California law defines incapacity as an inability to make decisions or perform certain acts when at least one of the mental functions referenced in CA Prob. Code § 810-13 (2017) is impaired or lacking. The deficiency or deficiencies can result in:
- Inability to understand or communicate with others
- Problems recognizing familiar people and objects
- Failure to reason logically
- Presence of delusions and/or hallucinations
- Inability to control mood, resulting in actions that are inappropriate in relation to the circumstances
- Failure to understand and appreciate the consequences of their actions
In some situations, incapacity is easy to determine: for example, a person who is unconscious or in a coma cannot pay their bills and direct their own medical care (unless they have an advance health care directive in place). Other times, incapacity determination is a lot more difficult.
What Causes Incapacity?
There are certain medical conditions that can leave a person unable to make responsible decisions for themselves. They include:
- Alzheimer’s disease
Age-induced senility and traumatic brain injury can also affect your ability to manage your own personal and financial affairs. However, a diagnosis does not always result in incapacity. In other words, if you have been diagnosed with Alzheimer’s, you are not automatically “incapacitated” from a legal perspective. That determination is made after a careful and controlled process.
Who Determines Incapacity?
In California, incapacity is initially determined by a treating physician. If there is a dispute about incapacity a court will make the final incapacity determination. When there is no contest to an incapacity finding, the judge normally consults your medical records to confirm the frequency, duration, and severity of your impairment periods. If you or your family members contest a determination of incapacity, the court typically requests an independent medical examination to either justify or dispute the finding.
A determination of incapacity can be followed by a conservatorship, a court-supervised process that names a person or entity to manage your affairs, and, if such arrangements have not already been made, may include the duty to care for you.
Determining incapacity is complicated but necessary, especially in estate planning. This is because some tools, such as a springing power of attorney or an advance health care directive, only take effect when you become incapacitated.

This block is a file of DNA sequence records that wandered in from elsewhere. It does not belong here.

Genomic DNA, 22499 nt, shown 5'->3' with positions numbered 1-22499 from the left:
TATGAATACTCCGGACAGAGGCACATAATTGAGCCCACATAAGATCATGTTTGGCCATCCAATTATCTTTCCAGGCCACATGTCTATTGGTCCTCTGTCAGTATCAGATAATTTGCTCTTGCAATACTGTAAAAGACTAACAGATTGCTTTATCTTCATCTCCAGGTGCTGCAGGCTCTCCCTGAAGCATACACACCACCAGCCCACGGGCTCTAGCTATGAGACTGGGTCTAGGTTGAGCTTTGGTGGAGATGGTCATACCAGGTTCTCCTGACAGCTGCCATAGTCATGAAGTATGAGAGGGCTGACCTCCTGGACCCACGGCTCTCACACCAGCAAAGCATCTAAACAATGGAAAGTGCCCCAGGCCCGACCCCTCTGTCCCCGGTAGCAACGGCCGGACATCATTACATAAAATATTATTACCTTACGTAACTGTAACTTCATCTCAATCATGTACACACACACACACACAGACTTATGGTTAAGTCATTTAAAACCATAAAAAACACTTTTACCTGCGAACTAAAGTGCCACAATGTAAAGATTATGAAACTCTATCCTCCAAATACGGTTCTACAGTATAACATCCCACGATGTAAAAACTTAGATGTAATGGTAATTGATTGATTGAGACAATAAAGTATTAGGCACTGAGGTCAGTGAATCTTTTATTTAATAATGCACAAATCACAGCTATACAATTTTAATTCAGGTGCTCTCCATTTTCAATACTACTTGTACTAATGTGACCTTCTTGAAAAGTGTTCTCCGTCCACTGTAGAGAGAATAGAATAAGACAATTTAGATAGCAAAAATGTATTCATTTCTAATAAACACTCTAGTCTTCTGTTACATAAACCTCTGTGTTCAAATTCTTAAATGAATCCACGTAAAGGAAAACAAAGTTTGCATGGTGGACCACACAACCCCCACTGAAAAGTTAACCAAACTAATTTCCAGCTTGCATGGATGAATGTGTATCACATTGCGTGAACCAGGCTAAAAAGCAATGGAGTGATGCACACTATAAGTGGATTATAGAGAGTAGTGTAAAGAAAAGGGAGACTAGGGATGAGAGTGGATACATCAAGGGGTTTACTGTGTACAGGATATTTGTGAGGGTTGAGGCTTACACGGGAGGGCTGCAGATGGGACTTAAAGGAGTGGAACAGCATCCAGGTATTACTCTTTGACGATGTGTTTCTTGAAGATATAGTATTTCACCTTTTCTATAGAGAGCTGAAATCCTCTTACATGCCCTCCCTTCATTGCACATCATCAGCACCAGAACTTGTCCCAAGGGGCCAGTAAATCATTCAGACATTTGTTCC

Planning for Incapacity
No ones likes to anticipate a time when they need assistance in their personal and financial affairs, but it can happen to anyone, and planning now can prevent stress and anxiety for you and your family later. The following estate planning tools can establish who manages your personal, financial, and medical affairs if you become mentally or physically incapacitated.
- Power of attorney: Your designated power of attorney can manage your financial affairs (other than those in a trust) and legal matters aside from signing your will. The California Uniform Statutory power of attorney allows your agent to act on your behalf in most areas, but if broader authority is required, a non-statutory power of attorney drafted by a lawyer can grant it.
- Trust: If you become incapacitated, your successor trustee can manage the trust assets strictly in accordance with the instructions in the arrangement.
- Advance health care directives (AHCDs): This document provides direction on important health care matters such as end of life treatment, disposition of remains, and organ transplant. If you include a Health Insurance Portability Accountability Act (“HIPAA”) release, your agent can communicate with your health care providers on your behalf.
Incapacity can set in at any time, sometimes without warning, and result in consequences that are both significant and lasting. When you are proactive with an attorney-drafted estate plan, you can avoid future expense and heartache for your loved ones. Alternatively, if your loved one has been found incapacitated by a California court, an estate planning attorney can represent you during a conservatorship proceeding intended to protect that vulnerable person.
The estate planning and conservatorship attorneys at Solan, Park & Robello understand the importance of preparing for the unexpected. We also know that when a loved one becomes vulnerable, protecting their well-being and assets is extremely important. To schedule a confidential appointment to discuss an estate plan or conservatorship representation, please contact us today.
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